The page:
"Yes; the heart of Madame Amerbach is supine to the brain of Madame the duchess." She rose and moved silently to the window and peered out. He thought her to be star-gazing; but she was not. She was endeavoring to see where Maurice and the countess were.
"Madame, shall I tell you a secret?"
"A secret? Tell me," sitting in the chair next to his.
"This has been the pleasantest week I have known in thirteen years."
"Then you forgive me!" Madame was not only mistress of music but of tones.
And then, out of the fullness of his lonely heart, he told her all about his life, its emptiness, its deserts, its longings. Each sentence was a knife placed in her hands; and as she contemplated his honest face which could conceal nothing, his earnest eyes which could hide nothing, Madame was conscious of a vague distrust of herself. If only he had offered to fight, she thought. But he had not; instead, he was giving to her all his weapons of defense.
"Ah, Monsieur, you do wrong to forgive me!" impulsively.
"Why should you be friendly to me when I represent all that is antagonistic to you?"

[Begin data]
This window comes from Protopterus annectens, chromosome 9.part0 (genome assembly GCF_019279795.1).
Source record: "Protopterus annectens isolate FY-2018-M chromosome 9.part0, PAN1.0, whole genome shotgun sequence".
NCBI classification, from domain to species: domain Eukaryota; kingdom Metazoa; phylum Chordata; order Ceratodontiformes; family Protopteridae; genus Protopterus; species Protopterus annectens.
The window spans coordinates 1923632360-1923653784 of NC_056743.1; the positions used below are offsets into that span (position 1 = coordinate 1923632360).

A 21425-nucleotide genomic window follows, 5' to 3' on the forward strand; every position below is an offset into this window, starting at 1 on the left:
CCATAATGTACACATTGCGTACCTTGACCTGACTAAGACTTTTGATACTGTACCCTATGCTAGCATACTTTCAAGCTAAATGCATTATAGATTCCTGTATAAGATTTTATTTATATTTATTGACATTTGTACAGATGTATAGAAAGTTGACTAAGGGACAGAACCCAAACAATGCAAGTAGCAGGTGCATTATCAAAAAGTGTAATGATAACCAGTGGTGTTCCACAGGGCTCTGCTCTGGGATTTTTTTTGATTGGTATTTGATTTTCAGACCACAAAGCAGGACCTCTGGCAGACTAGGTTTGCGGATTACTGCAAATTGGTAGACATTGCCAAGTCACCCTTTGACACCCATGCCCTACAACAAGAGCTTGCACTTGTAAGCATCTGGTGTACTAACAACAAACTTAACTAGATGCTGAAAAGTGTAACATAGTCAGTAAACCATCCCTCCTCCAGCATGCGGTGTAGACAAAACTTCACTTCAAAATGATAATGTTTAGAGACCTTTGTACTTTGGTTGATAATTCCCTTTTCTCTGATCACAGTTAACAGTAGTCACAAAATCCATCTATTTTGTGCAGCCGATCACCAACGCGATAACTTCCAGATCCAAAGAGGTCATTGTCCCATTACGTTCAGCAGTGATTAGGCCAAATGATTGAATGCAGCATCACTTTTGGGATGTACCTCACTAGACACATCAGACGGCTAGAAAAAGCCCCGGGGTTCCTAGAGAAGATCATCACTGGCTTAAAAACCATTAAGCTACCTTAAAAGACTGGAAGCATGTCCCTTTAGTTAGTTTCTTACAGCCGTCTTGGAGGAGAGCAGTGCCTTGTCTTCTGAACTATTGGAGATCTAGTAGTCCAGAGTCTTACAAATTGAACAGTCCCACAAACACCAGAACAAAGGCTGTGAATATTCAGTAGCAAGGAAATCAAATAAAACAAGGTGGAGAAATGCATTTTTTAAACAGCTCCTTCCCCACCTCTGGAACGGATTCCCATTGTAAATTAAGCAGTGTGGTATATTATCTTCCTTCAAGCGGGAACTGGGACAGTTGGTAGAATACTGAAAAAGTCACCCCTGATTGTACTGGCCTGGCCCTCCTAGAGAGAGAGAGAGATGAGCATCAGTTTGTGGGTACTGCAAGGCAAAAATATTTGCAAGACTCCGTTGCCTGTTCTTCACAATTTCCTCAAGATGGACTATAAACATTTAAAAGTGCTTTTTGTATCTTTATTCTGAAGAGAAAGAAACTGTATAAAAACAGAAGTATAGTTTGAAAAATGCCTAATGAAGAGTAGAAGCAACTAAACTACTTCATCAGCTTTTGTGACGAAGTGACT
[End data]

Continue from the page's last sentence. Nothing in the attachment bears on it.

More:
"To me you represent only a beautiful woman."
"Ah; you have been taking lessons of your friend."
"He is a good teacher. He is one of those men whom I admire. Women have never mastered him. He knows so much about them."
"Yes?" a flicker in her eyes.
"Beneath all his banter there is a brave heart. He is a rare man who, having brain and heart to guide, follows the heart." He picked up the pipe and began to play a tattoo on the sill. "As for me, I know nothing of women, save what I have read in books, and save that I have been too long without them."
"And you have gone all these years without knowing what it is to love?" To a man less guileless, this question would not have been in good taste.
Fitzgerald was silent; he dared not venture another lie.
"What! you are silent? Is there, after all, a woman somewhere in your life?"
"Yes." He continued to tap the pipe. His gaze wandered to the candles, strayed back to the window, then met hers steadfastly, so steadfastly, that she could not resist. She was annoyed.
"Tell me about her."
"My vocabulary is too limited. You would laugh at me."
"I? No; love is sacred." She had boasted to Maurice that she was without conscience; she had only smothered it. "Come; is she beautiful?"
"Yes." These questions disturbed him.
"Certainly she must be worthy or you would not love her. She is rich?"
"That does not matter; I am." He was wishing that Maurice would hurry back; the desire to fly was returning.
"And she rejected you and sent you to the army?"
"She has not rejected me, though I dare say she would, had I the presumption to ask her."
"A faint heart, they say--"
"My heart is not faint; it is my tongue." He rose and wandered about the room. Her breath was like orris, and went to his head like wine.
"Monsieur," she said, "is it possible that you have succumbed to the charms of Madame the countess?"
He laughed. "One may admire exquisite bric-a-brac without loving it."